Yoga, transcendental meditation, Jungian psychology, The Secret, The Celestine Prophecy, The Alchemist, Eckhart Tolle, Deepak Chopra, Oprah … Esalen. For anyone living in America, most of this list is probably pretty familiar. These are the well-known practices, books and names of what has been called the New Age, or the New Spirituality. All of them, that is, except the last. The name Esalen is probably not familiar to most Christians. But it should be. The Esalen Institute, or more commonly Esalen, has been for the past fifty years one of the most important forces in shaping many of the spiritual movements of the modern age. A retreat, a school, a “research laboratory,” Esalen served as the place where many New Age teachings and practices were first tried out and then “evangelized” to the rest of American culture and the world.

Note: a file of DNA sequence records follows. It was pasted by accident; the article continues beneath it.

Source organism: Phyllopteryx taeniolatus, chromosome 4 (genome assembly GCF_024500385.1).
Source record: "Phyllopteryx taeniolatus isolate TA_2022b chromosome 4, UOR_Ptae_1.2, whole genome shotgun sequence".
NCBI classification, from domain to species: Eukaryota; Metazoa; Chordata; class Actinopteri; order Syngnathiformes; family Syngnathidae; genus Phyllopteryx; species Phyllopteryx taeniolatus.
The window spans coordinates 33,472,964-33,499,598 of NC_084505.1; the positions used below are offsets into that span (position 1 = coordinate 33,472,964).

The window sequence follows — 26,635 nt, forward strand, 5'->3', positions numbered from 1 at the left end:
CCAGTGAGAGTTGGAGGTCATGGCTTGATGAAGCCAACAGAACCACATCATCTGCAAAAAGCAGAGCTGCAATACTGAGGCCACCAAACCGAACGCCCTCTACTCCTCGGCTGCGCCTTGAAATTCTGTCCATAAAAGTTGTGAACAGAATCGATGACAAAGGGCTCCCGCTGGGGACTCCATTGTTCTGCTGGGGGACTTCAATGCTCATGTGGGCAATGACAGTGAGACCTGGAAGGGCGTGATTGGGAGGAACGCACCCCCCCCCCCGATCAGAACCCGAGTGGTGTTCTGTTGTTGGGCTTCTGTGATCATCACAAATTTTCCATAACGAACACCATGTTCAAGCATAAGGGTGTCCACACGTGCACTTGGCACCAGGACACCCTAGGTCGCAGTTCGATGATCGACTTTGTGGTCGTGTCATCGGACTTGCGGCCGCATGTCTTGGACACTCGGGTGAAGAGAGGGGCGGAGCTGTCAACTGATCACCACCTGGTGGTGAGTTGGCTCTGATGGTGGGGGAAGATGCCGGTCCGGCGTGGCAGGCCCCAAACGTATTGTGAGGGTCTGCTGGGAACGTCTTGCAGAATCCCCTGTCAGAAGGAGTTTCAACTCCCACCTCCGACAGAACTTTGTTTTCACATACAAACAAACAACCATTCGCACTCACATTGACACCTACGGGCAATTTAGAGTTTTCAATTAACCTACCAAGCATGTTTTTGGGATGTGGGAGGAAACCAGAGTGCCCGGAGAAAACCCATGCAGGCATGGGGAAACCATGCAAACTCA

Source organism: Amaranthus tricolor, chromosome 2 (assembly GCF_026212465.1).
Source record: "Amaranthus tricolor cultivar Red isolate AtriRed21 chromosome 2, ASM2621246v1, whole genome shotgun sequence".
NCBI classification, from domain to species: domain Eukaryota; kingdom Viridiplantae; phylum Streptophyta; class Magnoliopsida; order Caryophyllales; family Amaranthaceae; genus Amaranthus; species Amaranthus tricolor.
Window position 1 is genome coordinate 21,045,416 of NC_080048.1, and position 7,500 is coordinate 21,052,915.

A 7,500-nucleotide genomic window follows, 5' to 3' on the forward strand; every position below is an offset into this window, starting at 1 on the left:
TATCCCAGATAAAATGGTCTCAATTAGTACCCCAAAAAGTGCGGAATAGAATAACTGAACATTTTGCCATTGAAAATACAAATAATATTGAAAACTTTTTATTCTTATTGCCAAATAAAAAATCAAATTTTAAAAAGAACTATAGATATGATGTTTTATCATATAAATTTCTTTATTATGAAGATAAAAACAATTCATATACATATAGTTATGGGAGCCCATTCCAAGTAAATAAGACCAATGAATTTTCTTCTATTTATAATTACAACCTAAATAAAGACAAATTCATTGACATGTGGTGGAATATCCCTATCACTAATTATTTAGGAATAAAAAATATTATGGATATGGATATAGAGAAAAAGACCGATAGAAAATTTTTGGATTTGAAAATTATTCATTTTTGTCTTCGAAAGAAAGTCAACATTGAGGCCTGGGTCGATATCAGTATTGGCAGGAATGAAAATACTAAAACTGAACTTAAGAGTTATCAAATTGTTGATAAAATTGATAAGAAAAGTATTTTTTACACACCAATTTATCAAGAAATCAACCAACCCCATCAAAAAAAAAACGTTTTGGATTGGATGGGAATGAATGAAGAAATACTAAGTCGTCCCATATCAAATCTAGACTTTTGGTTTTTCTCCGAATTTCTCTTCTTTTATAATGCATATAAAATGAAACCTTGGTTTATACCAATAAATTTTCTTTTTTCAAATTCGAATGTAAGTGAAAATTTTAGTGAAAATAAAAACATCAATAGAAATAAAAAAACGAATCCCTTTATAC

In her recent work, The American Soul Rush: Esalen and the Rise of Spiritual Privilege, professor and expert on cults and new religions Marion Goldman, offers the first outsider’s take on this significant place and the people and ideas behind it. Written as a sociological study, Goldman shows just how new religious ideas develop and then spread throughout the culture. Almost just as important, she also explains the kinds of conditions necessary for people to become receptive to new spiritual ideas and practices. This is a significant study on the formation of much of modern spirituality.
In today’s extended review of this book the reader will be given a short history of Esalen and other religious communes in America as well as a critical summary of the book’s individual chapters. It will end with a list of insights from the book that will be of value to evangelicals interested in understanding how New Age spiritualities work, where they come from, and why they have become so popular and appealing to many in our society today.
We hope you will enjoy the review – keeping our members informed!
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The American Soul Rush: Esalen And The Rise Of Spiritual Privilege